Now, all that being said, we do not want to lose sight of the hot stove and burning flesh. We need to listen to our pain and take the hand off the stove if possible. Sometimes the pain is caused by a material effect on the body. Sometimes people have pains with no material cause, or experience 'phantom limbs' after amputation etc. But sometimes there just is a cause like an entrapment of a nerve. There is pressing on the nerve and it hurts and can get worse. Were someone to pursue a psychological treatment to cure something with a gross physical cause, that could be dangerous. I didn't mention this but the book's cure (its by a doctor who has treated mainly back pain and celebrities) is to forswear any physical treatment because it is part of the illusion that the body is the cause. He also recommends making sure your doctor has eliminated all physical causes (but my family did not read the fine print I'm sure).

Most of us probably have a closely-knit weave between our physical and mental health, and I know most of us experience pain pain and emotional pain with our condition. Most of us, I hope, are trying to deal with both and reach a cure, or at least a better life.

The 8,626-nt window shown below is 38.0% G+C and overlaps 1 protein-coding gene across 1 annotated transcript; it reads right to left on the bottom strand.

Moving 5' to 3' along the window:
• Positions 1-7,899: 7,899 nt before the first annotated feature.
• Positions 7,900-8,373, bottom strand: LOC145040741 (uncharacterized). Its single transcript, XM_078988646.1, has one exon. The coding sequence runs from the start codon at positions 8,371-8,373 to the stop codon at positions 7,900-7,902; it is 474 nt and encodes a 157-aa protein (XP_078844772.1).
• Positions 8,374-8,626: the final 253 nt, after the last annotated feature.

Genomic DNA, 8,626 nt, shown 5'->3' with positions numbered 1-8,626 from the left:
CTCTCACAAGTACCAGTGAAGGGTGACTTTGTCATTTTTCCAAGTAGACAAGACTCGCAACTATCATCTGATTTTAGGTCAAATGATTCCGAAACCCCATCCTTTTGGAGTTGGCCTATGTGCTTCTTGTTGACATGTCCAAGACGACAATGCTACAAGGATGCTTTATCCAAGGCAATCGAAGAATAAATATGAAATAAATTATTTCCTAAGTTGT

In the ocassional venting complaint messages where I brought up the book on pain being in the mind we were talking about people close to us not understanding, thinking we are weak and hysterical etc. The book was good example for that particular topic, as my family in fact does tend to think I am imagining all this and its because of stress, etc. This is a dangerously wrong conclusion in my case-- certain activities could make my condition much worse and maybe virtually cripple me, if I do not respect the bio-mechanics of my body.

In short, we have to deal emotionally and use that strength to help healing, but also we have to realize that we are bodies too and all bodies fall apart and need care. I am going to find the things that my body needs and it is going to ge better.

By the way, I am not mad and think you are absolutely right about pain and the mind, and we all need to work hard at dealing with the pain as part of our treatment. Understanding that pain is in the mind and that, whatever the present state of our changeable abilities, it is possible not to have to hurt in the heart along with 'it.' How you feel in the heart is all that matters.


cheers, alan k